9 things no one told me about running a business


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Lessons learnt from running Tinker London.

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  • Hi my name is Alex and I’m a designer. This is a talk I haven’t been wanting to give, I’ve been avoiding giving even. When Ved asked me to come and speak last month, I thought long and hard but also thought it might be cathartic which it has been, especially as today I sent out the last boxes of my former company’s accounts to our insolvency company in North London. But the fact of the matter is running my business Tinker London for almost 4 years, I learnt a lot. Things that I could never have imagined, 10 of which I wished I’d known before starting. I thought I’d share them with you and it might be useful for anyone else wanting to start a business in the creative industries / tech.
  • I’ll start with the latest finding which is that when you close a company, everyone always wants to know why. And when you tell them “finance” they still want to know why. As if there was some sort of thing you were holding back. I’m not. Finance. Money. When you can’t make the money side of a business work, that’s not a business, it’s an expensive hobby. There are a million reasons why the money thing didn’t work out, bad debts, losing contracts, unpredictable cash flow, unclear business plan that would lead back to unpredictable cash flow and the list goes on. But yeh, money. In our industry, some people avoid closing by selling their business to someone like an advertising group, an investment or consultancy firm. We just decided to close and move on.
  • I studied product and interaction design and was mainly motivated to get people to look at the world of product design with different eyes, more technology saavy eyes. At the time, my business partner had founded Arduino, an open source tool for controlling low level electronics, quite useful if you’re a designer with no coding background. So in order to diffrentiate ourselves and introduce ourselves to the London-scene (I had just moved there) I became the UK distributor of the platform, organising workshops for creatives and meeting people who would eventually become our clients. This tech-centric multi-headed approach did not pay on the long run. It became a game of badly managed margins. We tried to do the job of electronics distributors, schools and r&d departments all at once. I’d advise just settling for one.
  • We incorporated in late August 2007 after months of initial work and our creditors meeting was January 7 th 2011. At no point in time during those 1,227 days of trade did anyone give us a credit card, a loan or debt factoring. We ran the whole thing on cash. It was insane. We started the business on 8K EUR that Massimo, my business partner invested in so we could buy enough materials to distribute Arduino and get me out of my boyfriend’s flat. Noone was ready to lend and our credit ratings meant we couldn’t apply for a credit card for the buisness. That definitely trumped our ability to grow or take on more risks than we were taking already.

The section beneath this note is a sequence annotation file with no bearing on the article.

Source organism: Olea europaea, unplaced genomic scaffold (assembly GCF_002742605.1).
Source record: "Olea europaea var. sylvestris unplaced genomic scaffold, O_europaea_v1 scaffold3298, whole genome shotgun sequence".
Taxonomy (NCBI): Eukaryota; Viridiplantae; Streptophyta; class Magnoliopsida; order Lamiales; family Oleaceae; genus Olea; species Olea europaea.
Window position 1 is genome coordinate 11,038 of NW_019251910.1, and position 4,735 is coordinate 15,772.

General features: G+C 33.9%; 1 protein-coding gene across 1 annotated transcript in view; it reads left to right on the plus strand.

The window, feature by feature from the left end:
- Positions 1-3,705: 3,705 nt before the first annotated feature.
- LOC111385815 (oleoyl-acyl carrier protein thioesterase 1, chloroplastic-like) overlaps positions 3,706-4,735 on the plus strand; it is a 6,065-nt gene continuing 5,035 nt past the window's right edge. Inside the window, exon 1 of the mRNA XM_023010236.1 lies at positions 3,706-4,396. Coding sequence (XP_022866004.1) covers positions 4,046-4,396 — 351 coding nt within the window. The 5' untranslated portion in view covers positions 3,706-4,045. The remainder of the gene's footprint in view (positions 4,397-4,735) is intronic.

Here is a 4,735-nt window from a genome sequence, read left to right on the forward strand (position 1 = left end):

• Don’t hire anyone, really. If you must hire someone, make it your financial advisor. I say this very carefully. Employees are expensive and when you are basically following an agency or consultancy model, you have to make sure you have work on ALL the time in order to justify the expense. Otherwise, you end up being the last person paid.
  • We were featured prominently in the Guardian, The Evening Standard, the BBC. Make magazine, an industry tech and geek blog featured most of our work, by any measure available for such a young business, we were successful. Something I learnt along the way is that this does not translate into sales. You still have to take care of business development. You also often end up working for no money on projects you think will have enough of a public impact and do work for money you will never mention on your portfolio. It’s a strange Catch 22 that isn’t particularily popular but when the well known photographer Annie Leibovitz was bailed out by a bank because she’d gone bankrupt, I could understand. It happens.
  • Don’t be too precious about your time and your tasks. Or other people’s. Clinging on to staff or tasks will make you a slave to them and you can re-hire or meet other people who will bring something new to the table.
  • This is more of a learning post-company I suppose, but after doing so much free stuff for so many years. Free conversations, free advice, free lunch talks, free evening talks, etc I am now much more precious about my time.
  • I don’t say this in a deprecating way. Unemployability means that you are unwilling to see the value of someone else’s org chart. It also means that you will want to keep starting companies. It’s sort of my drug in a way, there’s always the hope the next one will be better. Always the desire to try.
  • All in all, I can say running a business has changed me forever. For good. I can’t even imagine what life would have been like had I not seized that opportunity at the age of 26, fresh off a flight from Amsterdam. That folly will carry me in the next decade I know it.
  • “The best time to plant a tree was 20 years ago. The second best time is now.” Now go and build your own business. You’ll never look back.
  • 9 things no one told me about running a business

    1. 9 things no one told me about running a business Alexandra Deschamps-Sonsino designswarm.com riglondon.com
    2. 1. Everyone wants to know why you failed.
    3. 2. Don’t try to start 3 businesses at once.
    4. 3. No one will lend you money.
    5. 4. Don’t hire anyone.
    6. 5. It’s fame or fortune, rarely both.
    7. 6. Noone is irreplacable.
    8. 7. You’ll never work for free again.
    9. 8. You will remain unemployable.
    10. 9. This will change you forever.
    11. Good luck! Alexandra Deschamps-Sonsino designswarm.com riglondon.com